In another study, Yates et al. (1998) studied the effects of PAE on adult nicotine, alcohol, and drug dependence in a sample of adoptees. Twenty-one adoptees whose mothers drank during pregnancy were compared with 102 adoptee controls who did not have PAE. The latter were matched to the PAE subjects by adoption agency, age, sex, and maternal age at the time of birth. The study found higher symptom counts for alcohol, drug, and nicotine dependence in the PAE group, and the effect of PAE remained after controlling for sex, mothers' alcohol dependence diagnosis, birth weight, gestational age, and other environmental variables.

Alati et al. (2006) conducted a 21-year follow-up study among more than 2000 subjects enrolled in a population-based birth cohort study and found evidence for the specific contribution of PAE to both early and late onset of alcohol disorders at the age of 21 years. (“Early” onset was defined as meeting criteria for an alcohol abuse disorder between the ages of 13 and 17 years; “late” onset involved diagnosis between the ages of 18 and 21 years.) In particular, children of mothers who consumed 3 or more glasses of alcohol during any drinking occasion in early pregnancy had approximately 3 times the odds of early- and late-onset alcohol disorders than those whose mothers drank no more than 2 glasses. The authors suggested that their findings supported a biological component in the origin of alcohol disorders and recommended that greater attention be given to the physiological “programming” role that PAE may play in the development of such disorders.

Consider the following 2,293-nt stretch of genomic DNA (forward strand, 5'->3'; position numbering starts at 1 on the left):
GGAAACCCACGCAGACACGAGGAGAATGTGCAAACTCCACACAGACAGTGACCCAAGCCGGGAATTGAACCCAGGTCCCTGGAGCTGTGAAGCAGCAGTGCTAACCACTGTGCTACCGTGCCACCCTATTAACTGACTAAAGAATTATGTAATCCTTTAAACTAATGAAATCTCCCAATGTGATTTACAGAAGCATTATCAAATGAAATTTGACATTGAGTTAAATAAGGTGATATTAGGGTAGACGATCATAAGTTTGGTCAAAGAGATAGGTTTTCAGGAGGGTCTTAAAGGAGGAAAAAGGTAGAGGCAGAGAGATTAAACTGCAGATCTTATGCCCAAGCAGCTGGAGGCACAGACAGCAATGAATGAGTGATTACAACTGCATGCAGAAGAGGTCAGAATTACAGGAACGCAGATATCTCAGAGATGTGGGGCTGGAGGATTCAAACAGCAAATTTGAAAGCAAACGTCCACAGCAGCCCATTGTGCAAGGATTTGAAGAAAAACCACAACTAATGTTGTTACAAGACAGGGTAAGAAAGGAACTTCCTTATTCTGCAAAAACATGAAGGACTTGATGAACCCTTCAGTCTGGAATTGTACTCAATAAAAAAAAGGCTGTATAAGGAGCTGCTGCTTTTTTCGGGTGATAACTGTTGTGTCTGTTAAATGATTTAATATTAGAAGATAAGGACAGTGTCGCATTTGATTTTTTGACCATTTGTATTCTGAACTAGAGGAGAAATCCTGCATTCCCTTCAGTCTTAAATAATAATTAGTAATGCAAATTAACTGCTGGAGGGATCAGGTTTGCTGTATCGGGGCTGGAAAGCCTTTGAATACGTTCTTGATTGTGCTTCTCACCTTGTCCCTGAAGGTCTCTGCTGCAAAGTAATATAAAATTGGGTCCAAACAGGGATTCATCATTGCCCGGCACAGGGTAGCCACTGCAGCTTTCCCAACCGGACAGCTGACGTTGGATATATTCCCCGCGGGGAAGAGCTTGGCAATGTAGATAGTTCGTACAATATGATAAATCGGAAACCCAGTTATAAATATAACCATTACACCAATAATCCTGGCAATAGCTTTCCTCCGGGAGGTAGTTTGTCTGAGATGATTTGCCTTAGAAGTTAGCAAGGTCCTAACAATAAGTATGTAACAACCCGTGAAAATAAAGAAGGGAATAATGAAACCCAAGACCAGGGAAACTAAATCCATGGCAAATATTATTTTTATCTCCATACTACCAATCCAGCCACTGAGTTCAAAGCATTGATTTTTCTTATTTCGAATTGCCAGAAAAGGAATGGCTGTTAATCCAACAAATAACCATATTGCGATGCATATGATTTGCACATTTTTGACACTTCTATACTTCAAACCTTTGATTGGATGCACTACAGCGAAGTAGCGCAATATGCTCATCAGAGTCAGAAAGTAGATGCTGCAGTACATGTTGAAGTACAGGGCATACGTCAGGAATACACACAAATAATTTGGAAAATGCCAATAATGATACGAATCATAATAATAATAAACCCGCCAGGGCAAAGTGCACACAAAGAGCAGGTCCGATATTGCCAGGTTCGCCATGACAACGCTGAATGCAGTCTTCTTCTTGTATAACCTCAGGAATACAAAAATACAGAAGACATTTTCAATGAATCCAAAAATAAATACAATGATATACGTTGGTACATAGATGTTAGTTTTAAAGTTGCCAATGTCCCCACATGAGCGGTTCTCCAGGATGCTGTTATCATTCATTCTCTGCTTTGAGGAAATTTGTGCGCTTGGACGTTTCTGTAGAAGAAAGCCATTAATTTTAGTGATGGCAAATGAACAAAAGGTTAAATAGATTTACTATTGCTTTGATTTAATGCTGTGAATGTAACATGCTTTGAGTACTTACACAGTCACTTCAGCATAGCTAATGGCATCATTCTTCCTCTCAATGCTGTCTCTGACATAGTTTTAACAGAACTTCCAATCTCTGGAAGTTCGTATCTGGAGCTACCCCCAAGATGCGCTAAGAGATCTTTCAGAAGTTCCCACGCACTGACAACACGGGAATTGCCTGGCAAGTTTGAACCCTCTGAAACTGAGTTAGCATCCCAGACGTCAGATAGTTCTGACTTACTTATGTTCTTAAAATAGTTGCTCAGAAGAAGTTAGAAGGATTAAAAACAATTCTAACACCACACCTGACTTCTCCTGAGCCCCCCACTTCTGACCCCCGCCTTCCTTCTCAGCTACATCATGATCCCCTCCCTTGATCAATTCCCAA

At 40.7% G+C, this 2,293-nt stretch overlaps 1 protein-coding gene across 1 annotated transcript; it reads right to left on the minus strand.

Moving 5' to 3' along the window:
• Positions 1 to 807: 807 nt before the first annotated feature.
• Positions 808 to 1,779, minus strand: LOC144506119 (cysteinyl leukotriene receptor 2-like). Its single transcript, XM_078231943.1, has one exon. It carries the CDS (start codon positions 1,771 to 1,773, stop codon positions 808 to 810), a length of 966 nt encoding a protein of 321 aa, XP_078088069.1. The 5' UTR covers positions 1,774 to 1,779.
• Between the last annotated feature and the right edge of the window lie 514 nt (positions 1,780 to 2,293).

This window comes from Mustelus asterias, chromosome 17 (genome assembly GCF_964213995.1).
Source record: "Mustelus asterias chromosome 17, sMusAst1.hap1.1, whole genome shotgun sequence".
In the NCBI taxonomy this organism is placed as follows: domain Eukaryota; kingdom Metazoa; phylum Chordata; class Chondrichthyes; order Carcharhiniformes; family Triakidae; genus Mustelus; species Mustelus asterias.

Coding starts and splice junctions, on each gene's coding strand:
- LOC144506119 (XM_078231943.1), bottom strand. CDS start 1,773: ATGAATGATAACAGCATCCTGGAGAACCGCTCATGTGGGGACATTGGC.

In research involving various methodologies, genetic factors have long been found to contribute to the risk of substance abuse disorders (eg, Cadoret et al., 1986; Pickens et al., 1991; Harford et al., 1992; Kendler et al., 1992, 2007; Noble, 1993). However, this association has not yet been studied among people with FASD. Thus, a significant research challenge lies in untangling the independent contributions of PAE and genetic factors (eg, family history of alcoholism) in the development of substance abuse disorders because offspring in alcoholic families are likely to have been exposed to alcohol in utero.